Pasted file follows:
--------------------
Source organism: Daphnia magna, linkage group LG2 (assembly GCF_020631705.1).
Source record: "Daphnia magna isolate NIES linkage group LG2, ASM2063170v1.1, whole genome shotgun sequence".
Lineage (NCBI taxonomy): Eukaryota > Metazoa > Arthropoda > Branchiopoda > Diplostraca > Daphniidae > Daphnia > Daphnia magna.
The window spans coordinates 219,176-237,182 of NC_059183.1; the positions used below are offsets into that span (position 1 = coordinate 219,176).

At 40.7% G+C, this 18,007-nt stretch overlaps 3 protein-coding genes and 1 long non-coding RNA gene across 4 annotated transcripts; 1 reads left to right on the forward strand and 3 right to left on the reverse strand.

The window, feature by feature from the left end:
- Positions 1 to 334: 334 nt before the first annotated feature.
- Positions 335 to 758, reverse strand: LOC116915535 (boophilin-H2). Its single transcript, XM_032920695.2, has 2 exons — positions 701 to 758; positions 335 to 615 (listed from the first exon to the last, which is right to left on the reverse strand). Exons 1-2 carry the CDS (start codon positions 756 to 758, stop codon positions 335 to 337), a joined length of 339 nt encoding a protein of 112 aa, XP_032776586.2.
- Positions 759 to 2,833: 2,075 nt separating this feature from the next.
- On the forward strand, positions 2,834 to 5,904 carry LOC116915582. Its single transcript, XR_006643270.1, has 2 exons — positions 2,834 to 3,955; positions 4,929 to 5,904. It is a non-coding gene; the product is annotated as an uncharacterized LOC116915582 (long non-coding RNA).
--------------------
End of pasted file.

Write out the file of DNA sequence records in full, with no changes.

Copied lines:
Source organism: Daphnia magna, linkage group LG2 (assembly GCF_020631705.1).
Source record: "Daphnia magna isolate NIES linkage group LG2, ASM2063170v1.1, whole genome shotgun sequence".
Lineage (NCBI taxonomy): Eukaryota > Metazoa > Arthropoda > Branchiopoda > Diplostraca > Daphniidae > Daphnia > Daphnia magna.
The window spans coordinates 219,176-237,182 of NC_059183.1; the positions used below are offsets into that span (position 1 = coordinate 219,176).

At 40.7% G+C, this 18,007-nt stretch overlaps 3 protein-coding genes and 1 long non-coding RNA gene across 4 annotated transcripts; 1 reads left to right on the forward strand and 3 right to left on the reverse strand.

The window, feature by feature from the left end:
- Positions 1 to 334: 334 nt before the first annotated feature.
- Positions 335 to 758, reverse strand: LOC116915535 (boophilin-H2). Its single transcript, XM_032920695.2, has 2 exons — positions 701 to 758; positions 335 to 615 (listed from the first exon to the last, which is right to left on the reverse strand). Exons 1-2 carry the CDS (start codon positions 756 to 758, stop codon positions 335 to 337), a joined length of 339 nt encoding a protein of 112 aa, XP_032776586.2.
- Positions 759 to 2,833: 2,075 nt separating this feature from the next.
- On the forward strand, positions 2,834 to 5,904 carry LOC116915582. Its single transcript, XR_006643270.1, has 2 exons — positions 2,834 to 3,955; positions 4,929 to 5,904. It is a non-coding gene; the product is annotated as an uncharacterized LOC116915582 (long non-coding RNA).